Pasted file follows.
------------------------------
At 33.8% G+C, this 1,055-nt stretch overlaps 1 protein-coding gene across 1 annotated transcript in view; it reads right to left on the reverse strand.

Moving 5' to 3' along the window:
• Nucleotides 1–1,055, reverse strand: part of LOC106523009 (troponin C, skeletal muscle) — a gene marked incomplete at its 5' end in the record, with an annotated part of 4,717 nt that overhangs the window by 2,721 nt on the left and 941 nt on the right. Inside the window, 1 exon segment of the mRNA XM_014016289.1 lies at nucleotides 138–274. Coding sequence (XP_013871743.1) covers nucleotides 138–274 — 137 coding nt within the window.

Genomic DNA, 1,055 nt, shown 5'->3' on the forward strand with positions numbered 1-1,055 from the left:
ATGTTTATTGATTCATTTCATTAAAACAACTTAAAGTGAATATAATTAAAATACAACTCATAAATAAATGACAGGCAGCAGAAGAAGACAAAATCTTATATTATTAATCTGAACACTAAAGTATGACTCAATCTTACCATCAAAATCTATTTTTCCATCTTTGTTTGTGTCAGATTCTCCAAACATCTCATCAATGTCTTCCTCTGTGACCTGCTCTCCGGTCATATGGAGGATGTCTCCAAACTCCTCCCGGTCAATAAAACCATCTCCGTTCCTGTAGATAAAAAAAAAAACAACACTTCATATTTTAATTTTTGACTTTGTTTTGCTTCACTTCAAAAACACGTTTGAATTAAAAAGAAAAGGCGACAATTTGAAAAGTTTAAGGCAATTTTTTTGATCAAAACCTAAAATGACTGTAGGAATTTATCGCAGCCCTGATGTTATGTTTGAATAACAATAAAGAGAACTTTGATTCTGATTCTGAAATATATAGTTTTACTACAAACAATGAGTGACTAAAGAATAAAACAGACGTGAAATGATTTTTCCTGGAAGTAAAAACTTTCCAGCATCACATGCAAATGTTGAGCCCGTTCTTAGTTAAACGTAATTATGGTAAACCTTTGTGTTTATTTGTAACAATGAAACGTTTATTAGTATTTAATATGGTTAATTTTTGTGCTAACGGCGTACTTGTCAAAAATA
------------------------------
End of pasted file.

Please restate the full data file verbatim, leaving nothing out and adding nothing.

At 33.8% G+C, this 1,055-nt stretch overlaps 1 protein-coding gene across 1 annotated transcript in view; it reads right to left on the reverse strand.

Moving 5' to 3' along the window:
• Nucleotides 1–1,055, reverse strand: part of LOC106523009 (troponin C, skeletal muscle) — a gene marked incomplete at its 5' end in the record, with an annotated part of 4,717 nt that overhangs the window by 2,721 nt on the left and 941 nt on the right. Inside the window, 1 exon segment of the mRNA XM_014016289.1 lies at nucleotides 138–274. Coding sequence (XP_013871743.1) covers nucleotides 138–274 — 137 coding nt within the window.

Genomic DNA, 1,055 nt, shown 5'->3' on the forward strand with positions numbered 1-1,055 from the left:
ATGTTTATTGATTCATTTCATTAAAACAACTTAAAGTGAATATAATTAAAATACAACTCATAAATAAATGACAGGCAGCAGAAGAAGACAAAATCTTATATTATTAATCTGAACACTAAAGTATGACTCAATCTTACCATCAAAATCTATTTTTCCATCTTTGTTTGTGTCAGATTCTCCAAACATCTCATCAATGTCTTCCTCTGTGACCTGCTCTCCGGTCATATGGAGGATGTCTCCAAACTCCTCCCGGTCAATAAAACCATCTCCGTTCCTGTAGATAAAAAAAAAAACAACACTTCATATTTTAATTTTTGACTTTGTTTTGCTTCACTTCAAAAACACGTTTGAATTAAAAAGAAAAGGCGACAATTTGAAAAGTTTAAGGCAATTTTTTTGATCAAAACCTAAAATGACTGTAGGAATTTATCGCAGCCCTGATGTTATGTTTGAATAACAATAAAGAGAACTTTGATTCTGATTCTGAAATATATAGTTTTACTACAAACAATGAGTGACTAAAGAATAAAACAGACGTGAAATGATTTTTCCTGGAAGTAAAAACTTTCCAGCATCACATGCAAATGTTGAGCCCGTTCTTAGTTAAACGTAATTATGGTAAACCTTTGTGTTTATTTGTAACAATGAAACGTTTATTAGTATTTAATATGGTTAATTTTTGTGCTAACGGCGTACTTGTCAAAAATA